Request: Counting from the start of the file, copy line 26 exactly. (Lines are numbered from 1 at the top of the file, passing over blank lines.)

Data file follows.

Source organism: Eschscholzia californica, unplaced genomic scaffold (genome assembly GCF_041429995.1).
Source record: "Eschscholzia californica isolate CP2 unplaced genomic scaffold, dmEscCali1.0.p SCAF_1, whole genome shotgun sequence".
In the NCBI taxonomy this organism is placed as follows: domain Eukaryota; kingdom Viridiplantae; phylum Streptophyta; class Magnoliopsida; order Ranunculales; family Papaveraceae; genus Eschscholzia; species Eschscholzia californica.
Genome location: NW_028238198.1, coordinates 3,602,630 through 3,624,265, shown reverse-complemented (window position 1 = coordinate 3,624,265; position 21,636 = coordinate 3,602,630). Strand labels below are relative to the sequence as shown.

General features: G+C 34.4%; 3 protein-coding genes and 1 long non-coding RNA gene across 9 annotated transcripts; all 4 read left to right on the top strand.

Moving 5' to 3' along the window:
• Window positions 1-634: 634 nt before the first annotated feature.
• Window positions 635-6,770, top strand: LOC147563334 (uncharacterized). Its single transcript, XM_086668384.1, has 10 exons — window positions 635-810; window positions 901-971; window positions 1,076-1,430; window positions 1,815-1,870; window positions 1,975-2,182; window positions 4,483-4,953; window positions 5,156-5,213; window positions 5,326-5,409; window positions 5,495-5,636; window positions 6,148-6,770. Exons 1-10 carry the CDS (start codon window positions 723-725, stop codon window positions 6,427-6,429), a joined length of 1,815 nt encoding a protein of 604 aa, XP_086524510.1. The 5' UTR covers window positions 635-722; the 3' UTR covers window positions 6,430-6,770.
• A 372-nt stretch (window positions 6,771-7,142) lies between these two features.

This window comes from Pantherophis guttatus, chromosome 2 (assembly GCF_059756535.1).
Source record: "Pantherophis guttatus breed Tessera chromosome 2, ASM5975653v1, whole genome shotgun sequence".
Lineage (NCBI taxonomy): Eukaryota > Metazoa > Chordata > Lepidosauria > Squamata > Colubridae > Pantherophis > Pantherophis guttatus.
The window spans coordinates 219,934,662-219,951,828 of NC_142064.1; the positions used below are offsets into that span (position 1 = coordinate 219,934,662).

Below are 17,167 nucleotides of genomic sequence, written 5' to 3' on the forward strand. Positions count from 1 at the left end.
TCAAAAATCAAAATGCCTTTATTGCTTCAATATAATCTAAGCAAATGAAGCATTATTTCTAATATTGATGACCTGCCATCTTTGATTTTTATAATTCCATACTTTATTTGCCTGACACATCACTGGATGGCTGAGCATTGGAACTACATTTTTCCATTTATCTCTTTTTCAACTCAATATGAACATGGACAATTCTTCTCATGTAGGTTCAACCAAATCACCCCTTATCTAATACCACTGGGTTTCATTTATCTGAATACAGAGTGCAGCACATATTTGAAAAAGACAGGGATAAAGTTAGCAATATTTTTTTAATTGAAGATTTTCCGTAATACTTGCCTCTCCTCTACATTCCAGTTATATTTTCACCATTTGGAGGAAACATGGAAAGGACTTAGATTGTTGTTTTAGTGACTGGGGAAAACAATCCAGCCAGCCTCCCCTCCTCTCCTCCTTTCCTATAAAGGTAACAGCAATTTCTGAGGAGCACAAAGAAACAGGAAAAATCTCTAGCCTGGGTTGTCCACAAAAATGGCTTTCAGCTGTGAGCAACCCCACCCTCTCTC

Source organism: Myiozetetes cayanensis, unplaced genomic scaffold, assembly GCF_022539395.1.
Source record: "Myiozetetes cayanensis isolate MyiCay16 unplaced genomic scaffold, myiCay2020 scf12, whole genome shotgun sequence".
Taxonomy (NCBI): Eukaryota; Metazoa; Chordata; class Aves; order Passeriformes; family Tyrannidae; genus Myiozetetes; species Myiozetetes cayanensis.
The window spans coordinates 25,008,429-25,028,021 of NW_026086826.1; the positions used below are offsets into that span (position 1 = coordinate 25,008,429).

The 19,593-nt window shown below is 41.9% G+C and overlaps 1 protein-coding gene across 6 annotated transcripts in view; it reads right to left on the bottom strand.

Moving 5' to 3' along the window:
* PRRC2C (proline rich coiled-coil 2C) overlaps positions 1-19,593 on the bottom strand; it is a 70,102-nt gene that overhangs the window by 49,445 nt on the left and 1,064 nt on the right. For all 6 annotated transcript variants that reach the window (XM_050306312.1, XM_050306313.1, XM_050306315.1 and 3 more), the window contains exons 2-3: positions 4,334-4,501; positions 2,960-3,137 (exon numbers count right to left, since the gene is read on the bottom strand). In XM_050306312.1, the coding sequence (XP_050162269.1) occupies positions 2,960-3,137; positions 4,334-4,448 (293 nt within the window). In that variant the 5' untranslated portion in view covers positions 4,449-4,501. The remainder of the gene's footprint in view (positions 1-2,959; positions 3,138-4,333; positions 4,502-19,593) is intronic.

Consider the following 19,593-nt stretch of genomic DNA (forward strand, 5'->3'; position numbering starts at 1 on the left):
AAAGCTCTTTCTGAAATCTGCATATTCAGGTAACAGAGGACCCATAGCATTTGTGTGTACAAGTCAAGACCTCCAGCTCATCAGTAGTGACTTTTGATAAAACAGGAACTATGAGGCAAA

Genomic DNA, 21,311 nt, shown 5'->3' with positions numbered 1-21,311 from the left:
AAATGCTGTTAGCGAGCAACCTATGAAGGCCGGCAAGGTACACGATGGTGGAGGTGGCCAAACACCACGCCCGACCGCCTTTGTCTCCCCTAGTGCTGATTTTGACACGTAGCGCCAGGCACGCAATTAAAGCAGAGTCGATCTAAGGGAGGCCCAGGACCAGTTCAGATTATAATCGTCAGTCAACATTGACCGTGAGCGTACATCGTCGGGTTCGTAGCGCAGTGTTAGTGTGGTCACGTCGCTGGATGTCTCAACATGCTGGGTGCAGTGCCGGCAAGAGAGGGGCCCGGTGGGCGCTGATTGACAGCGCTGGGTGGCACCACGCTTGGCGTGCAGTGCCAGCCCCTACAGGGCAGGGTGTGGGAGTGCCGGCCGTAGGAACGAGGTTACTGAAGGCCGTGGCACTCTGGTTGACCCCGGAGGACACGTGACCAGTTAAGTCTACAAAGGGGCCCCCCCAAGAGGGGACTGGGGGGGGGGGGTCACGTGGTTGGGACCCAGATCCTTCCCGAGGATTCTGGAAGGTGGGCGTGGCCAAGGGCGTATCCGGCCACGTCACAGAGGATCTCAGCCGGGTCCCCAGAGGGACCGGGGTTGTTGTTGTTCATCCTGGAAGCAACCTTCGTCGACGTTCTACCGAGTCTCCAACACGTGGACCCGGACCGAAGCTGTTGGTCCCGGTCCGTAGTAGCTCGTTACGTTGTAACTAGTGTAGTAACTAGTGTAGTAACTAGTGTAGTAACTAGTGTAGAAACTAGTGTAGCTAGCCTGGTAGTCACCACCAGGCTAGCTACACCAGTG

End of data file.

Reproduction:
AAATGCTGTTAGCGAGCAACCTATGAAGGCCGGCAAGGTACACGATGGTGGAGGTGGCCAAACACCACGCCCGACCGCCTTTGTCTCCCCTAGTGCTGATTTTGACACGTAGCGCCAGGCACGCAATTAAAGCAGAGTCGATCTAAGGGAGGCCCAGGACCAGTTCAGATTATAATCGTCAGTCAACATTGACCGTGAGCGTACATCGTCGGGTTCGTAGCGCAGTGTTAGTGTGGTCACGTCGCTGGATGTCTCAACATGCTGGGTGCAGTGCCGGCAAGAGAGGGGCCCGGTGGGCGCTGATTGACAGCGCTGGGTGGCACCACGCTTGGCGTGCAGTGCCAGCCCCTACAGGGCAGGGTGTGGGAGTGCCGGCCGTAGGAACGAGGTTACTGAAGGCCGTGGCACTCTGGTTGACCCCGGAGGACACGTGACCAGTTAAGTCTACAAAGGGGCCCCCCCAAGAGGGGACTGGGGGGGGGGGGTCACGTGGTTGGGACCCAGATCCTTCCCGAGGATTCTGGAAGGTGGGCGTGGCCAAGGGCGTATCCGGCCACGTCACAGAGGATCTCAGCCGGGTCCCCAGAGGGACCGGGGTTGTTGTTGTTCATCCTGGAAGCAACCTTCGTCGACGTTCTACCGAGTCTCCAACACGTGGACCCGGACCGAAGCTGTTGGTCCCGGTCCGTAGTAGCTCGTTACGTTGTAACTAGTGTAGTAACTAGTGTAGTAACTAGTGTAGTAACTAGTGTAGAAACTAGTGTAGCTAGCCTGGTAGTCACCACCAGGCTAGCTACACCAGTG